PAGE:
Anna: Meeting the venerable Ajahn Tong, our master from Thailand, was a huge blessing. Through all the struggles that we encounter on the path he is such a light. It is a relief to have the chance to reflect on him or to be near to him when you are in pain because he is a living example of what the Buddha taught. Fortunately he has inspired some wonderful people from Thailand, Israel and Germany who are senior teachers in our tradition. I am very grateful to have received guidance from them over the past years.

Another source and teacher is Amma, the hugging mother. Being in her presence and in her ashram in India is a bit like the Wild West! You leave your room and you bump into somebody you have been trying to avoid; you get your lesson on your way to fetch breakfast or doing Seva (service.) It allowed me to have more insight into painful feelings such as insecurity, numbness, hatred, jealousy etc. Her being a powerful female teacher and the residence being mainly female provides with challenges and a lot of nourishment at the same time. Throughout my whole life my family has been a big teacher and in the last years Jonathan as well. My mother came to Dharmagiri to meditate with us and my father came to Thailand. My two beautiful older sisters did the full basic course in Germany. I am so proud of them!

You have meditated for many years, what have been the insights, struggles and benefits?

Jonathan: The biggest insight has been the density of my delusion. I didn’t know that I didn’t know. Thus while I thought of myself as clever and special and deserving I was mostly just an asshole. Other useful insights have been about anatta (non-self), the value of the Dharma and Sangha and the shocking reality of suffering. The greatest struggle has been to maintain awareness with painful and overwhelming feelings and thoughts. For nearly 10 years after starting Vipassana there were acute feelings of fear/panic and hysteria and during the last 2 years there have been strong feelings of hate and craving. These feelings arise everyday but are especially intense on retreats. The thoughts that are the most painful are negative self-attacks, distorted perceptions, false beliefs and pessimistic predictions.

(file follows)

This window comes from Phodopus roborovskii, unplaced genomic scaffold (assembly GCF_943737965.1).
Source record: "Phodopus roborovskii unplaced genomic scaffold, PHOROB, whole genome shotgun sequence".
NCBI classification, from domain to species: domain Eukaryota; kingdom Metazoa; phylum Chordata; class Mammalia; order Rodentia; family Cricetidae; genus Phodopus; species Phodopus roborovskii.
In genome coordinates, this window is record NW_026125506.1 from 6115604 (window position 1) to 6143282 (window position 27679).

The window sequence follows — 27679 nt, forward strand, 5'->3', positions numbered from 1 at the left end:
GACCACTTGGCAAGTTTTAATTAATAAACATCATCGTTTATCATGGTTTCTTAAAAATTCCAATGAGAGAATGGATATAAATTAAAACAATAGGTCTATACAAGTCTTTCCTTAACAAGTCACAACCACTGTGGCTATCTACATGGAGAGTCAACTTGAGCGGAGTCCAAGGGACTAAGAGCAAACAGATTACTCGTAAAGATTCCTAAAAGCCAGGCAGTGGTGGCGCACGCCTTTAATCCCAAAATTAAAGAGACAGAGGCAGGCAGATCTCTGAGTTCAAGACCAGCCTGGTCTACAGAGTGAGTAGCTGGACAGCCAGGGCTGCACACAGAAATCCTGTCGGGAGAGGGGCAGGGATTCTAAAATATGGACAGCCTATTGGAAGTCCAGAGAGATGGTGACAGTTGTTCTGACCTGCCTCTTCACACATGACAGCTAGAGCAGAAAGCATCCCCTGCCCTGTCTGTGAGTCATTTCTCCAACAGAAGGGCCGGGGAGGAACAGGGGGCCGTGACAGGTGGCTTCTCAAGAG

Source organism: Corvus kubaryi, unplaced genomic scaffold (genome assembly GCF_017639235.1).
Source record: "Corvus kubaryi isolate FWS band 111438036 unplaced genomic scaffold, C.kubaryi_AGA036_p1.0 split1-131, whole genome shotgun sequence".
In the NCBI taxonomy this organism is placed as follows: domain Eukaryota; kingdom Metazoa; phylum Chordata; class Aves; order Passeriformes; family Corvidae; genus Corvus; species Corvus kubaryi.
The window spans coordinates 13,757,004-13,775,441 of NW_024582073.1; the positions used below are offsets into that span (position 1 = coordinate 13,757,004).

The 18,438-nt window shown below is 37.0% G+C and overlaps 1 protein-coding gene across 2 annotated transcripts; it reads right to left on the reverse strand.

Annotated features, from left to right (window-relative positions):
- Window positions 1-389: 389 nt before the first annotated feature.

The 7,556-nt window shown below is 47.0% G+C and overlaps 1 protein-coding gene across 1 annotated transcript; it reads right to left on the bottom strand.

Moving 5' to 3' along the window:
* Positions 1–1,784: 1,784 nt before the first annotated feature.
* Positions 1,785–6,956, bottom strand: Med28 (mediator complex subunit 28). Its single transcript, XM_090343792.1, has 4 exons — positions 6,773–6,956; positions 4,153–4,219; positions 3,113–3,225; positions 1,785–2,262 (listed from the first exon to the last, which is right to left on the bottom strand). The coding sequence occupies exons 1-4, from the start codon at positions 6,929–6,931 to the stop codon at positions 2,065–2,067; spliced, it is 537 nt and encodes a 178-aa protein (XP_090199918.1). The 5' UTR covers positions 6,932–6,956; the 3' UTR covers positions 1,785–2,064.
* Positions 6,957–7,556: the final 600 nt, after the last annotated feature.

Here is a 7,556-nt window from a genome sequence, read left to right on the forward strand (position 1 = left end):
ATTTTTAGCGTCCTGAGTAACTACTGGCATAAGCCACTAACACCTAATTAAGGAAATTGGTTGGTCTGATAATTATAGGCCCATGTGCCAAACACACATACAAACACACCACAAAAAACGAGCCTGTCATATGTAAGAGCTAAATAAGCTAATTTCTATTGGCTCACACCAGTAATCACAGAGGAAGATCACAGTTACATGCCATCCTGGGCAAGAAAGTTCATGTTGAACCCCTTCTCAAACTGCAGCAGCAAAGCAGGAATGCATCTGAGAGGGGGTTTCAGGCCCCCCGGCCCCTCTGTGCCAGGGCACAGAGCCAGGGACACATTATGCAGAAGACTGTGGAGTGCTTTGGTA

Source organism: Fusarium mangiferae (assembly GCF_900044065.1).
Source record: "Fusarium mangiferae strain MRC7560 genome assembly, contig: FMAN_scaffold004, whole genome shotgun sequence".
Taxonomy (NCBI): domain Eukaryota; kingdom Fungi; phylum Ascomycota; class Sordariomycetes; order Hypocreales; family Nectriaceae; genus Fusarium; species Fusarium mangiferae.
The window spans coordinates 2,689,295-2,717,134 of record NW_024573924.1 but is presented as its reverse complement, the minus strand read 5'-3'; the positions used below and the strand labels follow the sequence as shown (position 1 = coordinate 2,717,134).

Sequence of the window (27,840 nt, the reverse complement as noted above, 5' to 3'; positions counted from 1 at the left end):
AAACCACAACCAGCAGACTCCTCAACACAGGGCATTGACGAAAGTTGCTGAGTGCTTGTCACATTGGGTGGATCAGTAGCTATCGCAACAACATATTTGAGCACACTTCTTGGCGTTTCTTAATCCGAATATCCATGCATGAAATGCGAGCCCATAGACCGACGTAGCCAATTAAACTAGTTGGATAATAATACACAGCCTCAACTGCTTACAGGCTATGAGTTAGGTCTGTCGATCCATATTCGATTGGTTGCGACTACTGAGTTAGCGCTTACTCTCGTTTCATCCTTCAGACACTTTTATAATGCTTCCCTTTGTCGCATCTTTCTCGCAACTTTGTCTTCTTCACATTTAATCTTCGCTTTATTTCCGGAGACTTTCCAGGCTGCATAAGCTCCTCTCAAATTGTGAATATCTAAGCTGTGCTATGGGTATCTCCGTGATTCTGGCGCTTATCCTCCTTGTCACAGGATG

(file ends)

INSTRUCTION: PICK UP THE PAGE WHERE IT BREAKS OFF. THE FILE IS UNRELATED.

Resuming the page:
The first Vipassana retreat resulted in some surprising benefits. I stopped smoking cigarettes (after 18 years), drinking and stopped having relationships for ten years. There was also a profound sense of relief and joy at having found a wonderful teacher and method of meditation. Subsequent benefits of meditation are more regular awareness, greater skillfulness, gratitude, loving kindness, an opportunity to work with good people, less physical contraction, new perspectives and contentment.

What encouragement would you give to those starting out?

Jonathan: Not sure how to be encouraging without falsely implying that I know something or have achieved something. Vipassana meditation is like a bitter medicine. It tastes terrible to the self and only works if you take it.

Anna: If you find something that appeals to you give it a fair try and stick with it for a while. A suitable technique will prove itself. With a good tool and some guidance, the path and everything that comes with it will unfold itself once we are ready for it. Vipassana is a very good technique for beginners, as well as inviting everyone to come and observe the true nature of things by simply using techniques as bowing, walking and sitting.

Many people have done the Goenka Vipassana retreats. Your retreats also are Vipassana retreats, yet you structure them differently – can you say something about that?

Jonathan: All Vipassana meditation aims to develop insight that will cut through delusion and lead to freedom but the techniques are slightly different. Ajahn Tong´s technique closely adheres to the Buddha´s instructions in the “Satipatana Sutta” (the four foundations of mindfulness) and the 16 Vipassana stages outlined by the Buddhaghosa in the “Path to Purification”. In addition, students benefit from using noting to build and maintain awareness and longer daily interviews with their teacher.

Anna: The tradition of S.N. Goenka has proved itself to many people and I am grateful to have come across one of his many centers when I started Vipassana meditation. Someone who has experience in the tradition of S.N Goenka would find a lot of similarities with our technique, but I start with some of the differences.

Our technique has it roots in the school of Mahasi Sayadaw/ Ajahn Tong. In the 21-day basic course or the 10 day retreats the daily routine consists of regular individual walking and sitting practice. The mindfulness is cultivated by observing and noting (naming) what is experienced in the present moment to gain insight in the four foundations of mindfulness. Additionally, once a day we have a short and simple work meditation and a report to the teacher about the conditions of the meditation practice. Same as in the Goenka tradition the courses are held in silence and are based on donation (free will offering). We ask students to observe the 8 Buddhist training rules* if there health allows it. Further anyone come anytime as long or short as they can; if it’s to receive an introduction into the technique, an afternoon, weekend or a couple of days.

*(Eight training rules are the 8 precepts, the 5 daily life precepts, plus the renunciation of entertainments, adornments, eating solid food after the midday meal, and over indulging in sleep.)